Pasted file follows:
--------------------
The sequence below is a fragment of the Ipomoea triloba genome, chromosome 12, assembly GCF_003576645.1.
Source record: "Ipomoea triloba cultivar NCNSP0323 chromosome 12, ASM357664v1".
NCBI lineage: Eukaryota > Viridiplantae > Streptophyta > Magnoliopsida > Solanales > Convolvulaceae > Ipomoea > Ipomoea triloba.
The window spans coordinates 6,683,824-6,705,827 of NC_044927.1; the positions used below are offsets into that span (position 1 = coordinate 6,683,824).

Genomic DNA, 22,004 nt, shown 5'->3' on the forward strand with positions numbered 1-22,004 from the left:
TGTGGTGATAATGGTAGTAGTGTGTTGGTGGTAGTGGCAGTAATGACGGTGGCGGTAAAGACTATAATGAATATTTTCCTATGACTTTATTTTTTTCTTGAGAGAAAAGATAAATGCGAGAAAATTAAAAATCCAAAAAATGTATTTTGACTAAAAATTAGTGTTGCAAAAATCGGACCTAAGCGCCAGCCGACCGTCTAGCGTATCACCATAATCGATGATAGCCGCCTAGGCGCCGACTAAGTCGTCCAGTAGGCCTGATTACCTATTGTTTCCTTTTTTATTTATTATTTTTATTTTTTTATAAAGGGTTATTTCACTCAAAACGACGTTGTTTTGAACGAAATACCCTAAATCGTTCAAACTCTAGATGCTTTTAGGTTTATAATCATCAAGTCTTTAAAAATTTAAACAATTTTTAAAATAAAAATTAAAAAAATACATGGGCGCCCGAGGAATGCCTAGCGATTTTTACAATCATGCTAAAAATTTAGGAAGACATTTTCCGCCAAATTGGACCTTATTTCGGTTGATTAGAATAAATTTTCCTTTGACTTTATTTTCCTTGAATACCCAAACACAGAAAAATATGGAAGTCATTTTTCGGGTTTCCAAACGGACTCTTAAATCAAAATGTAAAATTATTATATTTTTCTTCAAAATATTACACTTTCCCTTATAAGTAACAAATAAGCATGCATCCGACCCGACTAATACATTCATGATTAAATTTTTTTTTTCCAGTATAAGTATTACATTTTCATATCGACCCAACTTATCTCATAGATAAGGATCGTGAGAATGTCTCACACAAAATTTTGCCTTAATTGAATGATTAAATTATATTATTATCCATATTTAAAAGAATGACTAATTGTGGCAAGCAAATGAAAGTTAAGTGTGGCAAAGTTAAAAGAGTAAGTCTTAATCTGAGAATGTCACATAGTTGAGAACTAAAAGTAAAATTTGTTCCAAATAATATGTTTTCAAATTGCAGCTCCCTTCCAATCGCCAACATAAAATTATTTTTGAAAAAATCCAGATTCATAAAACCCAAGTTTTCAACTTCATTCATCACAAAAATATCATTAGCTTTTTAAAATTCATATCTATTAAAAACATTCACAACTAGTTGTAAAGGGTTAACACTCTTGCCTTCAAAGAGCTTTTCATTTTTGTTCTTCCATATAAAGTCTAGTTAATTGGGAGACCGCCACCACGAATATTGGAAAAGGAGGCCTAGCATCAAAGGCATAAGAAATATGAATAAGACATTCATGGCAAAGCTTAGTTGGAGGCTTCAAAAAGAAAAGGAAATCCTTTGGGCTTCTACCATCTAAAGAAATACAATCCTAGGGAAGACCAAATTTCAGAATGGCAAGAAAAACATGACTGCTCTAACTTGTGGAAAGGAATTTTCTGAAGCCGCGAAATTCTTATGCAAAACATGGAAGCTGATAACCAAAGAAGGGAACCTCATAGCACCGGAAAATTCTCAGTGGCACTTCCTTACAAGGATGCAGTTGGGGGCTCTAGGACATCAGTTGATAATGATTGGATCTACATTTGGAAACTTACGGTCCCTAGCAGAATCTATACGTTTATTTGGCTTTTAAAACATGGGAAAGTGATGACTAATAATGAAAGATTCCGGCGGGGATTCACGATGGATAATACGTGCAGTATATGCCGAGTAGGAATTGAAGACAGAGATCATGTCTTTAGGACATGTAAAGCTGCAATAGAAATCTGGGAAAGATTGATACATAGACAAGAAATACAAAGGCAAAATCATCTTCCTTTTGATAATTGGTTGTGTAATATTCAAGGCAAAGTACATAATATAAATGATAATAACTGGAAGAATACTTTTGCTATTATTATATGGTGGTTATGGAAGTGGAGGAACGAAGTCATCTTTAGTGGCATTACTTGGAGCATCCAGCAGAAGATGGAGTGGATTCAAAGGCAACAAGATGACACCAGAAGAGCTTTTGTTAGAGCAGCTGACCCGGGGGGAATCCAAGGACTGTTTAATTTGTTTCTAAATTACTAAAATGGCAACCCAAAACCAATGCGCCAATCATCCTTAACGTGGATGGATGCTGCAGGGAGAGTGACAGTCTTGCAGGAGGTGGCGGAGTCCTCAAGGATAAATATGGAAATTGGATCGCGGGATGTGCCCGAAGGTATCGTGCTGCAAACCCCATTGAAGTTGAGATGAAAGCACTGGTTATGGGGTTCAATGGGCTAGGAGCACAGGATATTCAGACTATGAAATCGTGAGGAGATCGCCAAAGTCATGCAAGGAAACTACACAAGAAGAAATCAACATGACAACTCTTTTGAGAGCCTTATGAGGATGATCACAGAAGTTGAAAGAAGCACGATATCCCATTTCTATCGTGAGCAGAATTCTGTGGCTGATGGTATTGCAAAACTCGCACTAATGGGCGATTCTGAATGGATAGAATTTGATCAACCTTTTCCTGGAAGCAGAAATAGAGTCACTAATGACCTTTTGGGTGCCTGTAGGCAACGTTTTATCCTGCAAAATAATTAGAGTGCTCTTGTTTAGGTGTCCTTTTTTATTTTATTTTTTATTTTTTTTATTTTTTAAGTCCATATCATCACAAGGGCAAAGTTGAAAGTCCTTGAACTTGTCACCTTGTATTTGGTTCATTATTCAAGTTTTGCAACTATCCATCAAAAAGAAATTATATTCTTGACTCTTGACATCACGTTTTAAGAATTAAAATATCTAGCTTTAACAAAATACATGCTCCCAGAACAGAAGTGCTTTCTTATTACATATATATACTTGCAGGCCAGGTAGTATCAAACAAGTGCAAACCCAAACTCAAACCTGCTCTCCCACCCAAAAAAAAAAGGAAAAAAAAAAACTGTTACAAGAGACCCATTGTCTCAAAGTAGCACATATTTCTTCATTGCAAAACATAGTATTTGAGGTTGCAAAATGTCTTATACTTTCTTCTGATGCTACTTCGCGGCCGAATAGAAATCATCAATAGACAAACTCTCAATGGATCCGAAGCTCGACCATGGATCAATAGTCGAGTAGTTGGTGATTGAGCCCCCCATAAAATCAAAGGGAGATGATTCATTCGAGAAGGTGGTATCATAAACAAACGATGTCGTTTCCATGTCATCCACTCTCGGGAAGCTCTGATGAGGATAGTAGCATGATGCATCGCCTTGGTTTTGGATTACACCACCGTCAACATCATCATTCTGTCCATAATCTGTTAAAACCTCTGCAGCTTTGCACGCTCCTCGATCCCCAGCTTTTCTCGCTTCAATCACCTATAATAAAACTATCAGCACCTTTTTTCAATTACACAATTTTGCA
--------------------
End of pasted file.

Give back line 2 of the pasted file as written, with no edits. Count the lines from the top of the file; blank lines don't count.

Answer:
Source record: "Ipomoea triloba cultivar NCNSP0323 chromosome 12, ASM357664v1".